Interesting comment from a senior official of Lloyds Banking Group to the Treasury Select Committee.
He admits that most fund managers aren’t worth what they’re paid. Which is great news. Maybe they’ll sack most of them so charges will be lower!
Sadly, he (and all the commentators by the look of it) still think that a fund doing well is definitely a sign that the manager is good, not lucky.
At one point, he said “There are definitely people who are very good at fund management over the long term”.
I’d love to be on the select committee and be able to ask him questions. Such as:
How did you work out what “very good” looks like, how it differs from “good” and how you measure it and know that it isn’t about being lucky? And how do you define, “long term”, 10 years, 20, 30, how many funds and teams have been in place that long?
How do you calculate the luck factor, given that you’ve got odds of 1 in 4,096 of getting index beating performance for 12 years running and there are over 6,000 funds in the UK? And given that very few managers (or even teams) carry on running the same fund in the same way with the same criteria for 12 years anyway (let alone 20 or 30), how are you going to judge it – who “creates” the team performance?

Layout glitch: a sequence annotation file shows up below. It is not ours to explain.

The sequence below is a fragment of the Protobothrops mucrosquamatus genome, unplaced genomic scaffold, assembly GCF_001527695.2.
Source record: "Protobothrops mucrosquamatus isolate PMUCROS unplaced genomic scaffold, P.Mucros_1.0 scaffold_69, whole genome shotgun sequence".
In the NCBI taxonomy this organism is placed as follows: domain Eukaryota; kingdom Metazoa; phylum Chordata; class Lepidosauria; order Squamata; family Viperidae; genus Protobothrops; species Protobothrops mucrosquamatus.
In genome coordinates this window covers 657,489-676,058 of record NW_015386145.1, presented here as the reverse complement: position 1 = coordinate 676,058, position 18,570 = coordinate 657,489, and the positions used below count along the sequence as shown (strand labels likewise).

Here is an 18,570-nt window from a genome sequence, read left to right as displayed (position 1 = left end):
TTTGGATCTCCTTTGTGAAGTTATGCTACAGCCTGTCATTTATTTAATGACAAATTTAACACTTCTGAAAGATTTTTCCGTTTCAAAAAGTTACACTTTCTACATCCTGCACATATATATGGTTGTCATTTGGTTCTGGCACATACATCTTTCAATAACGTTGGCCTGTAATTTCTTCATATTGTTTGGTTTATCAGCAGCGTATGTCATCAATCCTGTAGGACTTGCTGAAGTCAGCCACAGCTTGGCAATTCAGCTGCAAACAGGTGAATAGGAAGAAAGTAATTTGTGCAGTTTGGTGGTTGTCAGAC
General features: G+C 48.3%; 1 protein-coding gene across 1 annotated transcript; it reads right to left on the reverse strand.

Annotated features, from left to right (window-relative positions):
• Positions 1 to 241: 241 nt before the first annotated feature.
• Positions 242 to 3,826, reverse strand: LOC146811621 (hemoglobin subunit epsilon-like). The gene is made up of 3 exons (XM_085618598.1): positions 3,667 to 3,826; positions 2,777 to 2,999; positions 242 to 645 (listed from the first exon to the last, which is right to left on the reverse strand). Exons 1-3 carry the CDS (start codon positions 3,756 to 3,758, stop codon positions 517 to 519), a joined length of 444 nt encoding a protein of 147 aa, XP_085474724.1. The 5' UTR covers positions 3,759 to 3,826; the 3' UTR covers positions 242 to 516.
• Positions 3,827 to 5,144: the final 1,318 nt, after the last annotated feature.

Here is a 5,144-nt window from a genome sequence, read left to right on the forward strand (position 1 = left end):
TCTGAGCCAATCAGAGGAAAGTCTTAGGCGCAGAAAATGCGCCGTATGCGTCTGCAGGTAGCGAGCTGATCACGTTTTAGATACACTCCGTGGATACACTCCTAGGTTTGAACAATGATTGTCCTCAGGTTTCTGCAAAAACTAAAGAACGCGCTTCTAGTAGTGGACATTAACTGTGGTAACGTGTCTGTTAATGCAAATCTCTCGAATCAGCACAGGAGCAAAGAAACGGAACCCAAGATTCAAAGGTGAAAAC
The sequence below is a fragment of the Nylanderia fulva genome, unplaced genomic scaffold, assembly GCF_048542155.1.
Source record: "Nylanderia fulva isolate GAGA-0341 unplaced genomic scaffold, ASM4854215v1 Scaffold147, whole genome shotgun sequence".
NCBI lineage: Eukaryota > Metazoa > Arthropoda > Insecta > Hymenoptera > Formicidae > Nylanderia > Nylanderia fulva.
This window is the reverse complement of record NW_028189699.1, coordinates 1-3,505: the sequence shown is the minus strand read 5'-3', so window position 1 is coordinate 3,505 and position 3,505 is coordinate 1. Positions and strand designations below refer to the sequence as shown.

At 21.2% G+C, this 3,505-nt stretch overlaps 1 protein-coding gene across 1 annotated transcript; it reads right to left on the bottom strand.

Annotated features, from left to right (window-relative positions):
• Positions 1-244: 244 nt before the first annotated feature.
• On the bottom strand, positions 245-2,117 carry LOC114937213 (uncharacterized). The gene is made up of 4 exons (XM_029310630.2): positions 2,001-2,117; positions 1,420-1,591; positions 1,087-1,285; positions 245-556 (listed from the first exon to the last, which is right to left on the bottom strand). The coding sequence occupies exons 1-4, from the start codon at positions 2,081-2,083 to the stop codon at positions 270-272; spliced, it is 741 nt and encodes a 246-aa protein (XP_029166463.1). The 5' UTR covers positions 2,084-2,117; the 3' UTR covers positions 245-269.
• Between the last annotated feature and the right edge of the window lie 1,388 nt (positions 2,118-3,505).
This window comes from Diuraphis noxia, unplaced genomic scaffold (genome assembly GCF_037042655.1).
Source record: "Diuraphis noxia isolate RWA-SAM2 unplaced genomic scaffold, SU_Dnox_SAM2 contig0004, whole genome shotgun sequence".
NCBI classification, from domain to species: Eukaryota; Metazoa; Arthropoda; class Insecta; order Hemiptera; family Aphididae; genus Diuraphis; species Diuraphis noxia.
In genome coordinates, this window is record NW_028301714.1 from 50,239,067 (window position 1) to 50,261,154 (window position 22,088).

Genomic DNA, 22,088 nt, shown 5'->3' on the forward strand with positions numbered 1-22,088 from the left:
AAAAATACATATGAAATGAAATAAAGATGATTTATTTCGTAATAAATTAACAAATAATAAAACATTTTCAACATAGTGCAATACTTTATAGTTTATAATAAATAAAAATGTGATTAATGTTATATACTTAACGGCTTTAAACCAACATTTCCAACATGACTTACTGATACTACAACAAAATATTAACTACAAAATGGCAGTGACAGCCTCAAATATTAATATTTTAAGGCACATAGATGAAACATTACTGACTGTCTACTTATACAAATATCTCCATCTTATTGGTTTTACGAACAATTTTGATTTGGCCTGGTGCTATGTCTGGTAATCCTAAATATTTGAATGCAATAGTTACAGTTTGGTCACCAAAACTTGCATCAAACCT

How do you justify paying these people a fortune when you can’t demonstrate that they are anything other than the lucky few, you don’t really know how to identify them (except by the fact that they have been lucky enough to get good results in the past and there is no guarantee they will in the future) and they may well not be responsible for the results anyway since there is a changing investment team behind them? So how do you justify the expense when for a fraction of the cost investors can use passive, index linked funds – which perform better and are recommended by the one person who seems to be able to peform better than the index consistently, Warren Buffet?
And I’d love to be able to ask him – “OK, tell me who those ‘very good ones’ are. You can carry on paying yourself and them big bonuses (if you sack the others) but if any of them underpeform you have to pay back all the money you’ve been paid because obviously they weren’t that good. Or are you saying that actually, you know they have been lucky so far, and you don’t want to bet your bonus on them carrying on being lucky? So why do you expect the public to be prepared to gamble on your guesses about who is lucky and who is skillful, when you aren’t prepared to put your own money where your own mouth is?”
I don’t suppose I’ll get the chance. But it would be nice to see if he actually understood the questions, since I’m confident he wouldn’t have any satisfactory answers.